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Discussion Starter · #1 ·
Trying to price out an attic renovation project right now. Architect specced full depth fiberglass insulation for an unvented cathedral roof (2x6 rafters).

Emailed the architect and said this needs to be changed, as it doesn't meet current code for an unvented roof. Architect said since its not an attic, its a habitable space, it doesn't apply.

R806.1 Ventilation required. Enclosed attics and enclosed rafter spaces formed where ceilings are applied directly to the underside of roof rafters shall have cross ventilation for each separate space by ventilating openings protected against the entrance of rain or snow. Ventilation openings shall have a least dimension of 1/16 inch (1.6 mm) minimum and 1/4 inch (6.4 mm) maximum. Ventilation openings having a least dimension larger than 1/4 inch (6.4 mm) shall be provided with corrosion-resistant wire cloth screening, hardware cloth, or similar material with openings having a least dimension of 1/16 inch (1.6 mm) minimum and 1/4 inch (6.4 mm) maximum. Openings in roof framing members shall conform to the requirements of Section R802.7.


806.1 specifically mentions enclosed attics AND enclosed rafter spaces.


806.4 only mentions attics

R806.4 Unvented attic assemblies. Unvented attic assemblies (spaces between the ceiling joists of the top story and the roof rafters) shall be permitted if all the following conditions are met:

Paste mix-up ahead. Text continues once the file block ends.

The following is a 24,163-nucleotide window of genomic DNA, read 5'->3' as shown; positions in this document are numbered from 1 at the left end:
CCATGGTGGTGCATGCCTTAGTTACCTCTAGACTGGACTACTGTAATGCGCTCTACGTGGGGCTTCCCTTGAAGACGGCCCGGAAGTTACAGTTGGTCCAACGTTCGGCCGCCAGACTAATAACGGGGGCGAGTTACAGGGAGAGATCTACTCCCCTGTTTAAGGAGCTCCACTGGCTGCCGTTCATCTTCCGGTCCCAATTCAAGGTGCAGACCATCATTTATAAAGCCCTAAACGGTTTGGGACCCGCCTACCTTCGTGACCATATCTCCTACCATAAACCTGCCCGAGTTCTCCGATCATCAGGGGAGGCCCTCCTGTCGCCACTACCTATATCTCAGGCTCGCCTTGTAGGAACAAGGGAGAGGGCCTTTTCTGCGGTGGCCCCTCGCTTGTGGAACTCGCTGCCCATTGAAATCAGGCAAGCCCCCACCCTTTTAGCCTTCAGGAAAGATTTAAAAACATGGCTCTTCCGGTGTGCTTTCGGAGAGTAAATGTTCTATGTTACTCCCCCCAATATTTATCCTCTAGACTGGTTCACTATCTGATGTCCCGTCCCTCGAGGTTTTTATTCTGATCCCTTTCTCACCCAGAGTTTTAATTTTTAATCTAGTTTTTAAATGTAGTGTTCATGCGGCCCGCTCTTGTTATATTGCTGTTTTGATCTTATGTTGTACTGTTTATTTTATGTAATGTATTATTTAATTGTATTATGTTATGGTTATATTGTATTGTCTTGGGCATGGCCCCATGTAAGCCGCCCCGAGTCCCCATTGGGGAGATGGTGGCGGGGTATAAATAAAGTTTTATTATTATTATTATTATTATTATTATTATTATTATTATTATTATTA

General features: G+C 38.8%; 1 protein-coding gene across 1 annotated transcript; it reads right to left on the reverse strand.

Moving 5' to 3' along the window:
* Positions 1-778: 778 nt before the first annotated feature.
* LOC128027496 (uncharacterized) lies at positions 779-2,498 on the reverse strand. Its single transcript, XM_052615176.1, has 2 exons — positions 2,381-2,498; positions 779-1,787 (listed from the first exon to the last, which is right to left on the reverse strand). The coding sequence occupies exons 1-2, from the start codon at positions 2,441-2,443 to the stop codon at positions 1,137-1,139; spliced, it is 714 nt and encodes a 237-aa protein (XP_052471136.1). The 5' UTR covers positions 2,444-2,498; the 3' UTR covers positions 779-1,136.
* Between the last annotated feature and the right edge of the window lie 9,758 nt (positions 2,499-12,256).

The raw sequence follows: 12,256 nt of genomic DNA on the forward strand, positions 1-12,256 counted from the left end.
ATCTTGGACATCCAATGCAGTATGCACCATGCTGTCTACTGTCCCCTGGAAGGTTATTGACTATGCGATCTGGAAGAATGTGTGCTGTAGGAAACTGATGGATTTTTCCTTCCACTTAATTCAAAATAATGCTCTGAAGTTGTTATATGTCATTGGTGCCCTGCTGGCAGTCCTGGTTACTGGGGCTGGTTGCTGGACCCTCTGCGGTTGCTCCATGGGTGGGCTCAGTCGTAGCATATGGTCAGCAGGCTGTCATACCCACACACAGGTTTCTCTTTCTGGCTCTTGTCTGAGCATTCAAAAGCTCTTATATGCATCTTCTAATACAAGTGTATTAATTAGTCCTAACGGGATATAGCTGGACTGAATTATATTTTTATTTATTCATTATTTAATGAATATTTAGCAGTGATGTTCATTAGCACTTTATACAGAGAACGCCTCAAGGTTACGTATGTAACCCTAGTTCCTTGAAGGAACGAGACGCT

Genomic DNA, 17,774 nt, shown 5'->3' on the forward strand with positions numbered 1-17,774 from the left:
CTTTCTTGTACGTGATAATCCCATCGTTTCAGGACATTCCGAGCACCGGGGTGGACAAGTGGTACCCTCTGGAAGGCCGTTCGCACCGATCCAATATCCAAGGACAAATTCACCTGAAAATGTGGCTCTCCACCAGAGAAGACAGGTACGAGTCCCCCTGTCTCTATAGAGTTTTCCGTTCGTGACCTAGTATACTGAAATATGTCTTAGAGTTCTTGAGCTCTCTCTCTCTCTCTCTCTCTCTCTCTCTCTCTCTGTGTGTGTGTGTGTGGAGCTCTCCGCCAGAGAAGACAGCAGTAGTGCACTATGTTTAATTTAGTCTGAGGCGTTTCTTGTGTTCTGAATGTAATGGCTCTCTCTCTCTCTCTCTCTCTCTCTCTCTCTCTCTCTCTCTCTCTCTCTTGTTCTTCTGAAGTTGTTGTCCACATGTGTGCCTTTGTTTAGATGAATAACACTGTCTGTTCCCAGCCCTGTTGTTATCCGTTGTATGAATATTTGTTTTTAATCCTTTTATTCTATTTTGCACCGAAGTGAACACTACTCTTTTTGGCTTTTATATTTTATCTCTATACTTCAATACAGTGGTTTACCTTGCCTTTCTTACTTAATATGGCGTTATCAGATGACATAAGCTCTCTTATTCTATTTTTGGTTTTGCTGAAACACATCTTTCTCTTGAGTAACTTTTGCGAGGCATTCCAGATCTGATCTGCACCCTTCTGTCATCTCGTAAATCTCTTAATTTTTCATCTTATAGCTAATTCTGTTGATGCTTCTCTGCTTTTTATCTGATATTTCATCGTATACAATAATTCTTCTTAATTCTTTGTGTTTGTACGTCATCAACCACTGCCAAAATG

1. The unvented attic space is completely contained within the building thermal envelope.
2. No interior vapor retarders are installed on the ceiling side (attic floor) of the unvented attic assembly.
3. Where wood shingles or shakes are used, a minimum 1/4 inch (6 mm) vented air space separates the shingles or shakes and the roofing underlayment above the structural sheathing.
4. In climate zones 5, 6, 7 and 8, any air-impermeable insulation shall be a vapor retarder, or shall have a vapor retarder coating or covering in direct contact with the underside of the insulation.
5. Either Items 5.1, 5.2 or 5.3 shall be met, depending on the air permeability of the insulation directly under the structural roof sheathing.
5.1. Air-impermeable insulation only. Insulation shall be applied in direct contact with the underside of the structural roof sheathing.
5.2. Air-permeable insulation only. In addition to the air-permeable installed directly below the structural sheathing, rigid board or sheet insulation shall be installed directly above the structural roof sheathing as specified in Table R806.4 for condensation control.
5.3. Air-impermeable and air-permeable insulation. The air-impermeable insulation shall be applied in direct contact with the underside of the structural roof sheathing as specified in Table R806.4 for condensation control. The air-permeable insulation shall be installed directly under the air-impermeable insulation.



Although it does mention "spaces between the ceiling joists of the top story and the roof rafters"

Am I correct in thinking this still applies?
 

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Trying to price out an attic renovation project right now. Architect specced full depth fiberglass insulation for an unvented cathedral roof (2x6 rafters).

Emailed the architect and said this needs to be changed, as it doesn't meet current code for an unvented roof. Architect said since its not an attic, its a habitable space, it doesn't apply.